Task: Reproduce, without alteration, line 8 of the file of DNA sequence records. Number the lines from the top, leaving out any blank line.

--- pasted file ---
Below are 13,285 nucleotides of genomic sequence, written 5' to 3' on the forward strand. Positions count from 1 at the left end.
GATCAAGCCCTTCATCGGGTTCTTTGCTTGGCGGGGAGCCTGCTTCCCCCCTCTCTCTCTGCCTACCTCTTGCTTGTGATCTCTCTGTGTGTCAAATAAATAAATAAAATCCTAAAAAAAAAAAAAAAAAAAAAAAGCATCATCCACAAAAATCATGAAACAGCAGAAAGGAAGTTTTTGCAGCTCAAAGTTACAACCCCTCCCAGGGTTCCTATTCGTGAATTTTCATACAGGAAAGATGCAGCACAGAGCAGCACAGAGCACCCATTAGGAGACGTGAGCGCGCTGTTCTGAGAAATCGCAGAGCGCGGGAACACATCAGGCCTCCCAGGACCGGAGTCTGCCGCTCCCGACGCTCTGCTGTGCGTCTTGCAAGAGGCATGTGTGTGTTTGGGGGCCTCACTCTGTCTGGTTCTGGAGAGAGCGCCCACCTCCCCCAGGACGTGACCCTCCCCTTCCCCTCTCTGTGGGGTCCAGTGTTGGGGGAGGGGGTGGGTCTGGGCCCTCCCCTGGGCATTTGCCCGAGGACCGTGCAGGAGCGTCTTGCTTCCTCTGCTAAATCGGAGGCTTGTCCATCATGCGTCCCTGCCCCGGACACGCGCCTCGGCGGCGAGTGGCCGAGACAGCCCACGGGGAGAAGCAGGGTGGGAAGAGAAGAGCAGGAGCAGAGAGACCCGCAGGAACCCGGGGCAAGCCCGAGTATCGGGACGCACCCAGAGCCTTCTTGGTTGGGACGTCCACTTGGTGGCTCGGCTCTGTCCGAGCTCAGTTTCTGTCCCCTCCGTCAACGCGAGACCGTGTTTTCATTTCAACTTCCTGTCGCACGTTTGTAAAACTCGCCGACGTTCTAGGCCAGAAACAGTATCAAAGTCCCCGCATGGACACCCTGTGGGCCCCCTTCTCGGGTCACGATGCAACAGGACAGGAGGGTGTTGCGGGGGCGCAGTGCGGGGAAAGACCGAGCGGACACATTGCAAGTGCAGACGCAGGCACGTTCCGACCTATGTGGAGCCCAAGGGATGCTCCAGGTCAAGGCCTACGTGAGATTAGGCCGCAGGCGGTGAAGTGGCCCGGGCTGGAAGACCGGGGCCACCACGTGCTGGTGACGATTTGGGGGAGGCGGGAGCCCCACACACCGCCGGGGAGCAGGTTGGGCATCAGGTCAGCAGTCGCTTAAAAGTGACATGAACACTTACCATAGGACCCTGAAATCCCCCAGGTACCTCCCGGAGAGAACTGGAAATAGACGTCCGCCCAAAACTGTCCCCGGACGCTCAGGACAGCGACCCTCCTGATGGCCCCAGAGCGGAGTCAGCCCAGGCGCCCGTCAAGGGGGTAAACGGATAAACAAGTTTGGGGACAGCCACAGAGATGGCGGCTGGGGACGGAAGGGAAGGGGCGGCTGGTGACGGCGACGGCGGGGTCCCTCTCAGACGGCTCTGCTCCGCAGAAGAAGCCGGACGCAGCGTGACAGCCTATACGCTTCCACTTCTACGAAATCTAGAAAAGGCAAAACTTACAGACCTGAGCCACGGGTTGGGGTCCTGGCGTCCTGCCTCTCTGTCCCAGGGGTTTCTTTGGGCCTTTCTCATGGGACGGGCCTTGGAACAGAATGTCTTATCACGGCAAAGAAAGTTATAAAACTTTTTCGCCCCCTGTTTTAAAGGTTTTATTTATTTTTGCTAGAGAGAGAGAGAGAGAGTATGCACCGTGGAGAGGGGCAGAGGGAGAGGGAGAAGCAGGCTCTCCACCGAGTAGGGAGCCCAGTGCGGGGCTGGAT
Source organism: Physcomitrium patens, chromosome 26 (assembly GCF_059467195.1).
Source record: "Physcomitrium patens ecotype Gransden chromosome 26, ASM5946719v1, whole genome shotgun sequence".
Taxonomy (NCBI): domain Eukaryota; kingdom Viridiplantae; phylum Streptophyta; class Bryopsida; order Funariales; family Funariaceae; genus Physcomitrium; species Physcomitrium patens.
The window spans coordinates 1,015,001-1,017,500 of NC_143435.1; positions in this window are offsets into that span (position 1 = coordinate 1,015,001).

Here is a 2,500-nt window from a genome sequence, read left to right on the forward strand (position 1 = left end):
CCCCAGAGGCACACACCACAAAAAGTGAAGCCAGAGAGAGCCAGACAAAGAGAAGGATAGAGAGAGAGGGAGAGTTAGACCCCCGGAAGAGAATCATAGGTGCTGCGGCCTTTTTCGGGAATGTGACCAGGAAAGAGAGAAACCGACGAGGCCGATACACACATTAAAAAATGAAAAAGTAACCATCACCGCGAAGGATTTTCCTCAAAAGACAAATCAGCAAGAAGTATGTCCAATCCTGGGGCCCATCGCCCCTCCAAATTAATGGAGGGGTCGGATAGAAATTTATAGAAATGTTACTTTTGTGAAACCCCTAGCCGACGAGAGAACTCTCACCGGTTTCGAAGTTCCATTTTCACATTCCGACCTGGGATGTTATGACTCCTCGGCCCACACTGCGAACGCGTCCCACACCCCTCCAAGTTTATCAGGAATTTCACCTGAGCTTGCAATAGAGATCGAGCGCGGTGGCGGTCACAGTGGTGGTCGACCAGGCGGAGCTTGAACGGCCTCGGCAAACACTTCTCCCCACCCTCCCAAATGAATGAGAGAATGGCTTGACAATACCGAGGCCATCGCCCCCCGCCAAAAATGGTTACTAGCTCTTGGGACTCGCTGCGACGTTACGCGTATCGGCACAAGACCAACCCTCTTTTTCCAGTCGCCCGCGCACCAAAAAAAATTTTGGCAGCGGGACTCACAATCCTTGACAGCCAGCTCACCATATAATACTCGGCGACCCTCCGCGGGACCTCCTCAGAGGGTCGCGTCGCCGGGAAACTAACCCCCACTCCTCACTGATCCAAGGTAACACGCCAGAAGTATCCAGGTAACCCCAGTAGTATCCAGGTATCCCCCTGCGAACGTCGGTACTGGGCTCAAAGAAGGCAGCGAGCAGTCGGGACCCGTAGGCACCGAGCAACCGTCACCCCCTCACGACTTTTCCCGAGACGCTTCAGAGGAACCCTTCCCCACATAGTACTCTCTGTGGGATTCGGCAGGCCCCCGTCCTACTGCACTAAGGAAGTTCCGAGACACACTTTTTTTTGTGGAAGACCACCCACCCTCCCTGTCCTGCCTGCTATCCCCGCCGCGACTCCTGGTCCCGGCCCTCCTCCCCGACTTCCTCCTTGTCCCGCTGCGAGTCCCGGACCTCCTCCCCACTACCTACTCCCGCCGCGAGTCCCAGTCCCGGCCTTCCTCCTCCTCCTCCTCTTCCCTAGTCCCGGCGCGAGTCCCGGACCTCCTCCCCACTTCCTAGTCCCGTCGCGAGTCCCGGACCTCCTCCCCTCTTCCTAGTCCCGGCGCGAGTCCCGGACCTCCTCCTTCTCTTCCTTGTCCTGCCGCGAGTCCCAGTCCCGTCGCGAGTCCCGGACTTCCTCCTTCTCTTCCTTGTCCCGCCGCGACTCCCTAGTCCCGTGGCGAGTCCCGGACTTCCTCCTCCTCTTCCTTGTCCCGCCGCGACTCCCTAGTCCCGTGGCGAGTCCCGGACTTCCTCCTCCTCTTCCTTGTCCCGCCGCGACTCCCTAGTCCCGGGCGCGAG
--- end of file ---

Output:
CCCCAGAGGCACACACCACAAAAAGTGAAGCCAGAGAGAGCCAGACAAAGAGAAGGATAGAGAGAGAGGGAGAGTTAGACCCCCGGAAGAGAATCATAGGTGCTGCGGCCTTTTTCGGGAATGTGACCAGGAAAGAGAGAAACCGACGAGGCCGATACACACATTAAAAAATGAAAAAGTAACCATCACCGCGAAGGATTTTCCTCAAAAGACAAATCAGCAAGAAGTATGTCCAATCCTGGGGCCCATCGCCCCTCCAAATTAATGGAGGGGTCGGATAGAAATTTATAGAAATGTTACTTTTGTGAAACCCCTAGCCGACGAGAGAACTCTCACCGGTTTCGAAGTTCCATTTTCACATTCCGACCTGGGATGTTATGACTCCTCGGCCCACACTGCGAACGCGTCCCACACCCCTCCAAGTTTATCAGGAATTTCACCTGAGCTTGCAATAGAGATCGAGCGCGGTGGCGGTCACAGTGGTGGTCGACCAGGCGGAGCTTGAACGGCCTCGGCAAACACTTCTCCCCACCCTCCCAAATGAATGAGAGAATGGCTTGACAATACCGAGGCCATCGCCCCCCGCCAAAAATGGTTACTAGCTCTTGGGACTCGCTGCGACGTTACGCGTATCGGCACAAGACCAACCCTCTTTTTCCAGTCGCCCGCGCACCAAAAAAAATTTTGGCAGCGGGACTCACAATCCTTGACAGCCAGCTCACCATATAATACTCGGCGACCCTCCGCGGGACCTCCTCAGAGGGTCGCGTCGCCGGGAAACTAACCCCCACTCCTCACTGATCCAAGGTAACACGCCAGAAGTATCCAGGTAACCCCAGTAGTATCCAGGTATCCCCCTGCGAACGTCGGTACTGGGCTCAAAGAAGGCAGCGAGCAGTCGGGACCCGTAGGCACCGAGCAACCGTCACCCCCTCACGACTTTTCCCGAGACGCTTCAGAGGAACCCTTCCCCACATAGTACTCTCTGTGGGATTCGGCAGGCCCCCGTCCTACTGCACTAAGGAAGTTCCGAGACACACTTTTTTTTGTGGAAGACCACCCACCCTCCCTGTCCTGCCTGCTATCCCCGCCGCGACTCCTGGTCCCGGCCCTCCTCCCCGACTTCCTCCTTGTCCCGCTGCGAGTCCCGGACCTCCTCCCCACTACCTACTCCCGCCGCGAGTCCCAGTCCCGGCCTTCCTCCTCCTCCTCCTCTTCCCTAGTCCCGGCGCGAGTCCCGGACCTCCTCCCCACTTCCTAGTCCCGTCGCGAGTCCCGGACCTCCTCCCCTCTTCCTAGTCCCGGCGCGAGTCCCGGACCTCCTCCTTCTCTTCCTTGTCCTGCCGCGAGTCCCAGTCCCGTCGCGAGTCCCGGACTTCCTCCTTCTCTTCCTTGTCCCGCCGCGACTCCCTAGTCCCGTGGCGAGTCCCGGACTTCCTCCTCCTCTTCCTTGTCCCGCCGCGACTCCCTAGTCCCGTGGCGAGTCCCGGACTTCCTCCTCCTCTTCCTTGTCCCGCCGCGACTCCCTAGTCCCGGGCGCGAG